Community Scoop

Holding It All Together With Kindness

Article – Talking Cents

Talking Cents is an ecumenical group charged by the Auckland Anglican Diocesan Council to promote an alternative to current economic and political thought and to encourage debate within the church. People are encouraged to distribute these articles widely. …

Talking Cents is an ecumenical group charged by the Auckland Anglican Diocesan Council to promote an alternative to current economic and political thought and to encourage debate within the church. People are encouraged to distribute these articles widely. This contribution is from Anton Spelman (Ngati Hikairo) and Jean Brookes, both parishioners of St Matthew-in-the-City in Auckland, Aotearoa New Zealand

We are in a highly pragmatic election campaign where important questions about the future direction of Aotearoa New Zealand are still up in the air. A number of contemporary New Zealand think-tanks have highlighted key assumptions that underpin our current situation. We believe these need major attention as we shape up the future direction for our country[1]. It is possible to distil, from the work of these different groups, some core components of a framework to guide the development of a short, medium and long-term future, post COVID-19, one that we could all be proud of.

Our settler history shows enduring links with key western worldview values that focus on individual achievement in the way we structure and operate our public life, and in the way we measure and reward success. There is, however, a strong egalitarian dimension within Pakeha culture that insists on the importance of forging links across traditional barriers rather than maintaining rigid social distinctions. This egalitarian impulse has been seen by many change agents as an important key to unlocking movement on bias and prejudice in personal behaviour and in the oppressive systems and processes that regulate the way we live in communities.

Maori history, on the other hand, shows an equally enduring commitment to collectivist values that focus on economic outcomes for the whole group as well as individuals within it. The colonisation history of Aotearoa documents the exclusion of Maori from the processes of community governance by defining us from a non-Maori perspective. The obvious results are usually presented as Maori failure rather than a failure of the system.[2]

The highly contentious ‘full and final settlement’ dimension of the current Treaty of Waitangi settlement process highlights the unfinished business that exists with respect to constitutional change, i.e. securing the rangatiratanga rights of Maori alongside those of Tangata Tiriti in the future governance arrangements of the country.[3]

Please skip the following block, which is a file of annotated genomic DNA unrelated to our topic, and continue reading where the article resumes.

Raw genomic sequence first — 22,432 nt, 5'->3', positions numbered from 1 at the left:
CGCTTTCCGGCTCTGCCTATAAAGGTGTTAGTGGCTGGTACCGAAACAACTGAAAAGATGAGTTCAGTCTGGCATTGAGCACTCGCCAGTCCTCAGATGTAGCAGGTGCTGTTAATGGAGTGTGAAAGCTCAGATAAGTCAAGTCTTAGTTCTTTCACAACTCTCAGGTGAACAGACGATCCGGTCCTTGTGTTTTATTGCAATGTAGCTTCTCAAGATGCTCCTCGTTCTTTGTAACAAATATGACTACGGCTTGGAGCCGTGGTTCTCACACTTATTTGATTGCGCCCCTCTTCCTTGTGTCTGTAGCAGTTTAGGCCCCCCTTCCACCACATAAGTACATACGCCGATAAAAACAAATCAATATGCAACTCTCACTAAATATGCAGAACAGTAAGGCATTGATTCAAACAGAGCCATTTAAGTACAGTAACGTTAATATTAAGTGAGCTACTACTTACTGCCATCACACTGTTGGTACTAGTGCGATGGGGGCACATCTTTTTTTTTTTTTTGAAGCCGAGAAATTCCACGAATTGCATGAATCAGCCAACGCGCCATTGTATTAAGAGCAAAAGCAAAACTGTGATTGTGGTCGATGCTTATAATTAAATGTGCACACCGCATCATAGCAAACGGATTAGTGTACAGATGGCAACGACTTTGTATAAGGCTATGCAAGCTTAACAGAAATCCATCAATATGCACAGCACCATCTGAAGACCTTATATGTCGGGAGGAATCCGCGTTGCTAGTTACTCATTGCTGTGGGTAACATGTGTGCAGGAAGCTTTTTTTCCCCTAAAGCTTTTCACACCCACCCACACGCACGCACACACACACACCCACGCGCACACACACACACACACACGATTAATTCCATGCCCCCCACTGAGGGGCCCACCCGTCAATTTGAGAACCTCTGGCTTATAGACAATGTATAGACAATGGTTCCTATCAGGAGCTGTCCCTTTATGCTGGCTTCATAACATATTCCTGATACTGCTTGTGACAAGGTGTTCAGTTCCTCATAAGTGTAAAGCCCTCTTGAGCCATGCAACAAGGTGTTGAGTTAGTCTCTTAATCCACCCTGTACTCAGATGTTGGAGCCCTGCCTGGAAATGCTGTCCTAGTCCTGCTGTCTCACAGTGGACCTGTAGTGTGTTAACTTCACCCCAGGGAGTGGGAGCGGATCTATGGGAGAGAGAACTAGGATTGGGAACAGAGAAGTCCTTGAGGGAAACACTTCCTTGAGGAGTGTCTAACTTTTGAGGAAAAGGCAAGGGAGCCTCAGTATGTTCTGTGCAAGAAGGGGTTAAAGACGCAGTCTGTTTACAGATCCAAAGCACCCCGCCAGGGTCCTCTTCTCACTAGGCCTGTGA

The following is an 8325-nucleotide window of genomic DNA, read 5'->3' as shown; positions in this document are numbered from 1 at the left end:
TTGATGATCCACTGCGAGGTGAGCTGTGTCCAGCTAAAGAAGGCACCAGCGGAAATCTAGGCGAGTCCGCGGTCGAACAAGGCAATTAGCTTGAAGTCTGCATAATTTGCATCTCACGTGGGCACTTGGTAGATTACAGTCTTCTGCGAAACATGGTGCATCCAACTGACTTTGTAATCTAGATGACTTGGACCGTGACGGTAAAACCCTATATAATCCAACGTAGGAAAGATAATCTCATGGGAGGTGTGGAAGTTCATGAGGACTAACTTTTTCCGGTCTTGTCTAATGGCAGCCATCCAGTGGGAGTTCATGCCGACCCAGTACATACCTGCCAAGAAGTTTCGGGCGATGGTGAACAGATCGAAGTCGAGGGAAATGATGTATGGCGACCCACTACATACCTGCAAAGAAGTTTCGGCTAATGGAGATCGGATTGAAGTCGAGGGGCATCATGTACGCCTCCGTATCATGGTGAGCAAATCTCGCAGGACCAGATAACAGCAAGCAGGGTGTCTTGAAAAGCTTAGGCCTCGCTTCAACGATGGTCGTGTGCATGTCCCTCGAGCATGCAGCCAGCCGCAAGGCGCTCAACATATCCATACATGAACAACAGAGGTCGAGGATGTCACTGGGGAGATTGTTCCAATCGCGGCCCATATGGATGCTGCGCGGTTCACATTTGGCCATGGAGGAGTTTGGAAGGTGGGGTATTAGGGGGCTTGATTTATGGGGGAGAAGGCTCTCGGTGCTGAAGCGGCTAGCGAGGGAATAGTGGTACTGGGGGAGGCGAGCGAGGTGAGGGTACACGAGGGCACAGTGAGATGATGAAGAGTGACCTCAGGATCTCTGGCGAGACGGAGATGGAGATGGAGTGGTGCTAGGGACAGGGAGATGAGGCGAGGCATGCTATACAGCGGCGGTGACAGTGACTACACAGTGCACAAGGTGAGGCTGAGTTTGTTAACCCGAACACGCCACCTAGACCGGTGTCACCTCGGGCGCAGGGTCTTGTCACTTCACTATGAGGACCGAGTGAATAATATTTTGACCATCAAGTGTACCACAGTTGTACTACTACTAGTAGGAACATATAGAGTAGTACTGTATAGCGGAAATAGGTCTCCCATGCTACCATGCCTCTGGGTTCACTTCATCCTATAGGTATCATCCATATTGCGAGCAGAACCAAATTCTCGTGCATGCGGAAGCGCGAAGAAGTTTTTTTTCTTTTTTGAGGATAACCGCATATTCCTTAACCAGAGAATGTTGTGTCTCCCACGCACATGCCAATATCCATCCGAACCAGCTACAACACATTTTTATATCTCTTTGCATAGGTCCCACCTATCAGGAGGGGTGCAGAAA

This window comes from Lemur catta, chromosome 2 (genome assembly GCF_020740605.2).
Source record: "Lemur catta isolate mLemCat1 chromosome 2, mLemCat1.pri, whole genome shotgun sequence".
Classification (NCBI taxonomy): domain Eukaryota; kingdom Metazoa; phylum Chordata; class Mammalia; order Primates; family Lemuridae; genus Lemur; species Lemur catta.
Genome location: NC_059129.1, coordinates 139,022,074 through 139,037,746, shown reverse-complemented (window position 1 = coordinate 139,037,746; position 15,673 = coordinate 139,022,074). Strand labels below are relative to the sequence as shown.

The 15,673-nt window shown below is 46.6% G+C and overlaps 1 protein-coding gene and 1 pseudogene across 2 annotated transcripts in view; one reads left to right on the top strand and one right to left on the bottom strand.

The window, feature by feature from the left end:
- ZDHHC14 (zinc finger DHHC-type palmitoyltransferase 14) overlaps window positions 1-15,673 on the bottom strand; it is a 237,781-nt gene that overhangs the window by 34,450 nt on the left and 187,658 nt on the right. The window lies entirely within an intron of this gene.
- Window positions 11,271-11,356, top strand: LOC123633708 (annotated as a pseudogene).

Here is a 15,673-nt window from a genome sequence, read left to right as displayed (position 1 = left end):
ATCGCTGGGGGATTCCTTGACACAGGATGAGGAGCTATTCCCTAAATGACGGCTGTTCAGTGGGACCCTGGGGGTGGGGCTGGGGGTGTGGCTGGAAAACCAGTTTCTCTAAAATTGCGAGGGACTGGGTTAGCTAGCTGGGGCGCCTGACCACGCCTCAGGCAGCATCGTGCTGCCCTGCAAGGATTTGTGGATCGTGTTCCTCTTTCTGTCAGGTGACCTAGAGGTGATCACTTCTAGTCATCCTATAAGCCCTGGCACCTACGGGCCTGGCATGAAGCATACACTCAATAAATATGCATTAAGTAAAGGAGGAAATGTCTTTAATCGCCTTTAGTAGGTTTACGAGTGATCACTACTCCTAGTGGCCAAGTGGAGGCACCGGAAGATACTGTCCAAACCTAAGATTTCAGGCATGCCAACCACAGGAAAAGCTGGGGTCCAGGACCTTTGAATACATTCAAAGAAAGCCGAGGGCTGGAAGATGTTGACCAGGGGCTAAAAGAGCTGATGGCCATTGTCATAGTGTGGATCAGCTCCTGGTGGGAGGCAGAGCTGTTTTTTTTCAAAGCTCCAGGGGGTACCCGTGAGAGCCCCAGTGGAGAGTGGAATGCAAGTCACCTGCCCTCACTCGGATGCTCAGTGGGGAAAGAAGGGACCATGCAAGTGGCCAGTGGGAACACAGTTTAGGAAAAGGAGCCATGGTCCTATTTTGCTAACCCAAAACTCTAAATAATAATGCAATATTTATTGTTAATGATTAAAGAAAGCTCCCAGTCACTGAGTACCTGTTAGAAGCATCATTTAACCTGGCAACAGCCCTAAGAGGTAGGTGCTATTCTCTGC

This points us to the need for a new framework for our time, one based on a complete transformation of the principles and values which have informed our nation’s history to the present. In the first part of this article, we reflect on the ongoing problems associated with four of our currently-held principles and values that shape the way we manage our public life. The picture overall is not flattering. However, it provides us with a useful overview of how well we are doing at present. It also provides a platform for transformative change, a base on which we can create a better future for a much wider range of New Zealanders than is the case at present.

Currently, individualistic values are dominant, where the primary accountability is to ourselves and our immediate whanau for the way we live. This means achievement and success are measured primarily in terms of individual characteristics. On this basis, the effort of individuals who see the world collectively is excluded, discounted or denied.

Wealth creation as reward is primarily for individual effort and measured in monetary terms. The measurement of wealth typically excludes a measurement of the impact on the environment and on communities that are structurally marginalised. The evidence of negative outcomes is clearly seen in our health, education, housing and employment statistics.

A market approach is taken to the operation of capital. Market values reinforce the focus of effort on growth in the economy at the expense of equity and justice. The rich/poor gap is ever-widening; funding the affluence of the few has become the burden of the many.

Humanity exercises the controlling interest with respect to the environment; this is at the expense of all other parties in the natural order. The position has been greatly influenced by an excessively anthropocentric interpretation of Genesis chapter one, especially verses 26 and 28.[4]

We could transform, restructure and re-present the above principles and values for the future in an integrated way as follows: